The phrase was then more widely adopted into English thanks to William Makepeace Thackeray, a Victorian author who frequently used the phrase in his writing: “… which will show us that they have a skeleton or two in their closets.” (The Newcomes; Memoirs of a Most Respectable Family, 1845). The Phrase Finder further suggests: “What isn’t clear is whether the origin of the phrase lies in fiction, or with real life, so to speak, skeletons.

A collection of houses with ghosts spookily flying out of them. Illustration.


Meaning: a deserted place where there are few or no people
Example: I woke up at 5 a.m. to go for a run. It felt like a ghost town, I didn’t see anyone!
Origin: This phrase can refer to an actual town that used to thrive, but now has little to no population. However, it can also frequently be used with a simile to describe somewhere as ‘like a ghost town’, as in the example above.

However, in terms of the origin – it’s a little tricky. Merriam-Webster states that the first known use of ‘ghost townwas in 1931, but I can’t find any information to support this. Author Lambert Florin defines ‘ghost town’ as “a shadowy semblance of a former self(source), which could suggest why the word ghost was originally used to describe such a town. To use another idiom – the jury is still out on this one!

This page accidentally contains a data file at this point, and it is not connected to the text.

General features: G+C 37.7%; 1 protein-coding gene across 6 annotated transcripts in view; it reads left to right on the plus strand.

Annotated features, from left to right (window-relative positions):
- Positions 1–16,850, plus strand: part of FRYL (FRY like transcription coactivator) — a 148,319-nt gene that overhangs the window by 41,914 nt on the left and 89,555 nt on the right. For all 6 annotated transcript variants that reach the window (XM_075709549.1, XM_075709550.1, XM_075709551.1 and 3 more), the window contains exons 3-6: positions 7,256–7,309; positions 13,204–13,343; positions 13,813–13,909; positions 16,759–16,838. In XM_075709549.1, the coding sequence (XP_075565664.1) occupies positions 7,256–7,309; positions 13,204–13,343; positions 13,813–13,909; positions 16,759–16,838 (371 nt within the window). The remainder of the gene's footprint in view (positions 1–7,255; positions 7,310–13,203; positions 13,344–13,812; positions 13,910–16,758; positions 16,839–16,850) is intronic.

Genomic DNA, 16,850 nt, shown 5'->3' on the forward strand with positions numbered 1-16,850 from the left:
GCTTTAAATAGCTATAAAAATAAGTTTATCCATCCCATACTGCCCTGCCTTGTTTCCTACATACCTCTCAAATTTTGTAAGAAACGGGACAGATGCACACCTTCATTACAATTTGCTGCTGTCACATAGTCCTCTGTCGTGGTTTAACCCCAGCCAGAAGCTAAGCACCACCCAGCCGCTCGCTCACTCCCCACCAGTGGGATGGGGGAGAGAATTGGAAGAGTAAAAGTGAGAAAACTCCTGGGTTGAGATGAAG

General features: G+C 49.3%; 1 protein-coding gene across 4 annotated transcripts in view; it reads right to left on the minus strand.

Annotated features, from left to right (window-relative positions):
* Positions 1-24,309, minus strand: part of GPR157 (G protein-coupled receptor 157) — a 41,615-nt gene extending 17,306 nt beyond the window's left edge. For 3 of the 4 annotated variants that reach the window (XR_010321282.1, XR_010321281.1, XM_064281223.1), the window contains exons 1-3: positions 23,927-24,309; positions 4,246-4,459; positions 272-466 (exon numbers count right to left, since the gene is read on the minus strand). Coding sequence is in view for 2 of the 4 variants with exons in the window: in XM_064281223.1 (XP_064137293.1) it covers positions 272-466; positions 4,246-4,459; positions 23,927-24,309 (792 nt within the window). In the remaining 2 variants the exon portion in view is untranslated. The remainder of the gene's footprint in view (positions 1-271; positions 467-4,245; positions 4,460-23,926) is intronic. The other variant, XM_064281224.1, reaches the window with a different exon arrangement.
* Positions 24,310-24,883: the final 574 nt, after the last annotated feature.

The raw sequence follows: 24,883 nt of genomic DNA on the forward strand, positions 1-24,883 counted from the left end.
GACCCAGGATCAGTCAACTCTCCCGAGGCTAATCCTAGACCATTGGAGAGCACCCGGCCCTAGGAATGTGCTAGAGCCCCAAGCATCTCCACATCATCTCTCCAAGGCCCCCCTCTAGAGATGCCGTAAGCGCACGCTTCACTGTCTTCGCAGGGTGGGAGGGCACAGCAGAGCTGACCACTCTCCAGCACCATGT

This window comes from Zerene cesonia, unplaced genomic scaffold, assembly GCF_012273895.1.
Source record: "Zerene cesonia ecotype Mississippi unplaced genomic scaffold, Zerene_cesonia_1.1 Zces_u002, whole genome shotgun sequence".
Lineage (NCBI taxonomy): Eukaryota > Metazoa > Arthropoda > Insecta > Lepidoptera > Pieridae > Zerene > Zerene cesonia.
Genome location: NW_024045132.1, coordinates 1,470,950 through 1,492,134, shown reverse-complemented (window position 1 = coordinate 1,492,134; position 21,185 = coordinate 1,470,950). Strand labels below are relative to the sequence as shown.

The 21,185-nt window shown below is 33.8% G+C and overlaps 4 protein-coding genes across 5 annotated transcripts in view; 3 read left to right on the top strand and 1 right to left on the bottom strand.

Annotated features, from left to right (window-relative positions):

A frightened looking cat with wide eyes and it's tail pointed straight up in the air. Illustration.


Meaning: someone who is easily frightened
Example: Don’t be such a scaredy cat … skydiving is fun!
Origin: There are a lot of different suggestions for the origins of this phrase online. Know Your Phrase say that it most likely comes from the fact that cats are easily scared by things. The same source, and the Online Etymology Dictionary suggest that the first use of the word ‘scaredy-cat’ occured in 1906. It was used in the book Billy Bounce by W.W. Denslow: “That is scaredy cat, and she will never come back”. However, Merriam-Webster states that its first known use was in 1948, which may be a reference to the short cartoon Scaredy Cat which was published in 1948. Source.

It’s also worth nothing that the phrase ‘fraidy-cat’ can also be used to mean the same thing, and is said to have first appeared in print in 1897.

A young boy looking scared with his legs together and arms straight against his waist. A ghost hovers in front of him. Illustration.


Meaning: very afraid, to the point where they are incapable of movement
Aza didn’t want to go on stage; she was scared stiff.